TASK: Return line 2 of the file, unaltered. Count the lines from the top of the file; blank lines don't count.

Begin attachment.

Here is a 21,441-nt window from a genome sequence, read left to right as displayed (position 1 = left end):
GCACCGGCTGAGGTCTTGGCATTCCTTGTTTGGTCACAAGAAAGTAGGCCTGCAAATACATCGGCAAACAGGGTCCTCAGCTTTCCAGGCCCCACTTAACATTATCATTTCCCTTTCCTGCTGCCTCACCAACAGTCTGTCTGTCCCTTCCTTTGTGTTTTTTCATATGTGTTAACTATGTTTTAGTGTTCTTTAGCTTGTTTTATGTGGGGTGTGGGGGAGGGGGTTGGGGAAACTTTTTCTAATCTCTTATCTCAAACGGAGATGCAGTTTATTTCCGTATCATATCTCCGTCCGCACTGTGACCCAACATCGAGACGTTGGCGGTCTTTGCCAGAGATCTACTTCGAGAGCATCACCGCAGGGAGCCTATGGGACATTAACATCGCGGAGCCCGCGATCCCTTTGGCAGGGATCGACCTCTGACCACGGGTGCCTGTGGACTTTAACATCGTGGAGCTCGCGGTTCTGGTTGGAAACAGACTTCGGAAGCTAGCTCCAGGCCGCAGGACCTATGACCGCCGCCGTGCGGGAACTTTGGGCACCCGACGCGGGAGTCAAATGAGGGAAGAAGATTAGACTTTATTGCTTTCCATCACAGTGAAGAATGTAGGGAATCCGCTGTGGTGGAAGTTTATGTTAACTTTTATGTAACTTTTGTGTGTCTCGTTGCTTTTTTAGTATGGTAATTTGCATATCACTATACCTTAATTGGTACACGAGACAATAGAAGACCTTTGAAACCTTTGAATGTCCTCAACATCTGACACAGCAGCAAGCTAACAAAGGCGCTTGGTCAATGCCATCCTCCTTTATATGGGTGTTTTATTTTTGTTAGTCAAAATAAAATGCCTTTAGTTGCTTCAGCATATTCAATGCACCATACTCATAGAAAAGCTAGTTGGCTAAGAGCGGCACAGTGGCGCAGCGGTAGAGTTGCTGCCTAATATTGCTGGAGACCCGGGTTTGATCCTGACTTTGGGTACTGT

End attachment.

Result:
GCACCGGCTGAGGTCTTGGCATTCCTTGTTTGGTCACAAGAAAGTAGGCCTGCAAATACATCGGCAAACAGGGTCCTCAGCTTTCCAGGCCCCACTTAACATTATCATTTCCCTTTCCTGCTGCCTCACCAACAGTCTGTCTGTCCCTTCCTTTGTGTTTTTTCATATGTGTTAACTATGTTTTAGTGTTCTTTAGCTTGTTTTATGTGGGGTGTGGGGGAGGGGGTTGGGGAAACTTTTTCTAATCTCTTATCTCAAACGGAGATGCAGTTTATTTCCGTATCATATCTCCGTCCGCACTGTGACCCAACATCGAGACGTTGGCGGTCTTTGCCAGAGATCTACTTCGAGAGCATCACCGCAGGGAGCCTATGGGACATTAACATCGCGGAGCCCGCGATCCCTTTGGCAGGGATCGACCTCTGACCACGGGTGCCTGTGGACTTTAACATCGTGGAGCTCGCGGTTCTGGTTGGAAACAGACTTCGGAAGCTAGCTCCAGGCCGCAGGACCTATGACCGCCGCCGTGCGGGAACTTTGGGCACCCGACGCGGGAGTCAAATGAGGGAAGAAGATTAGACTTTATTGCTTTCCATCACAGTGAAGAATGTAGGGAATCCGCTGTGGTGGAAGTTTATGTTAACTTTTATGTAACTTTTGTGTGTCTCGTTGCTTTTTTAGTATGGTAATTTGCATATCACTATACCTTAATTGGTACACGAGACAATAGAAGACCTTTGAAACCTTTGAATGTCCTCAACATCTGACACAGCAGCAAGCTAACAAAGGCGCTTGGTCAATGCCATCCTCCTTTATATGGGTGTTTTATTTTTGTTAGTCAAAATAAAATGCCTTTAGTTGCTTCAGCATATTCAATGCACCATACTCATAGAAAAGCTAGTTGGCTAAGAGCGGCACAGTGGCGCAGCGGTAGAGTTGCTGCCTAATATTGCTGGAGACCCGGGTTTGATCCTGACTTTGGGTACTGT